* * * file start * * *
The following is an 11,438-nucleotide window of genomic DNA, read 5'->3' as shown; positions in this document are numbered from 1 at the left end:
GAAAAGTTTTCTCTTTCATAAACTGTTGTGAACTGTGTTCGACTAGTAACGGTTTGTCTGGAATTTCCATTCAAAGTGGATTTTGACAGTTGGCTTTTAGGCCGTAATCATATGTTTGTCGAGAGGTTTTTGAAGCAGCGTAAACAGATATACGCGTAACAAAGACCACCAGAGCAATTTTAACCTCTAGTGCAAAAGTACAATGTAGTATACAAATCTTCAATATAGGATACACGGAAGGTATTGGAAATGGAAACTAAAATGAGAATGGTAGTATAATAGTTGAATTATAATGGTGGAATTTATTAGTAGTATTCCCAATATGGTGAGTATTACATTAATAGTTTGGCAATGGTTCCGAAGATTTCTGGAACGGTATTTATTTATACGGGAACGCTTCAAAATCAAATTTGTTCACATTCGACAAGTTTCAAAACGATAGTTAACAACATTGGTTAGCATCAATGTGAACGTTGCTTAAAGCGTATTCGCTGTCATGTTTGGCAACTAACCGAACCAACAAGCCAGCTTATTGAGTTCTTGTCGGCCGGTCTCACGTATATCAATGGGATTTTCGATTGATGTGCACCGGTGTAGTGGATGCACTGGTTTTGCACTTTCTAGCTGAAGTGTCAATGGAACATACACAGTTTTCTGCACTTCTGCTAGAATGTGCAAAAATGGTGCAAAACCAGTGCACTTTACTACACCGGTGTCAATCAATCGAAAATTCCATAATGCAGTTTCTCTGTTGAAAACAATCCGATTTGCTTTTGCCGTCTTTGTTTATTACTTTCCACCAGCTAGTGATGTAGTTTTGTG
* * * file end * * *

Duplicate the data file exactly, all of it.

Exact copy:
The following is an 11,438-nucleotide window of genomic DNA, read 5'->3' as shown; positions in this document are numbered from 1 at the left end:
GAAAAGTTTTCTCTTTCATAAACTGTTGTGAACTGTGTTCGACTAGTAACGGTTTGTCTGGAATTTCCATTCAAAGTGGATTTTGACAGTTGGCTTTTAGGCCGTAATCATATGTTTGTCGAGAGGTTTTTGAAGCAGCGTAAACAGATATACGCGTAACAAAGACCACCAGAGCAATTTTAACCTCTAGTGCAAAAGTACAATGTAGTATACAAATCTTCAATATAGGATACACGGAAGGTATTGGAAATGGAAACTAAAATGAGAATGGTAGTATAATAGTTGAATTATAATGGTGGAATTTATTAGTAGTATTCCCAATATGGTGAGTATTACATTAATAGTTTGGCAATGGTTCCGAAGATTTCTGGAACGGTATTTATTTATACGGGAACGCTTCAAAATCAAATTTGTTCACATTCGACAAGTTTCAAAACGATAGTTAACAACATTGGTTAGCATCAATGTGAACGTTGCTTAAAGCGTATTCGCTGTCATGTTTGGCAACTAACCGAACCAACAAGCCAGCTTATTGAGTTCTTGTCGGCCGGTCTCACGTATATCAATGGGATTTTCGATTGATGTGCACCGGTGTAGTGGATGCACTGGTTTTGCACTTTCTAGCTGAAGTGTCAATGGAACATACACAGTTTTCTGCACTTCTGCTAGAATGTGCAAAAATGGTGCAAAACCAGTGCACTTTACTACACCGGTGTCAATCAATCGAAAATTCCATAATGCAGTTTCTCTGTTGAAAACAATCCGATTTGCTTTTGCCGTCTTTGTTTATTACTTTCCACCAGCTAGTGATGTAGTTTTGTG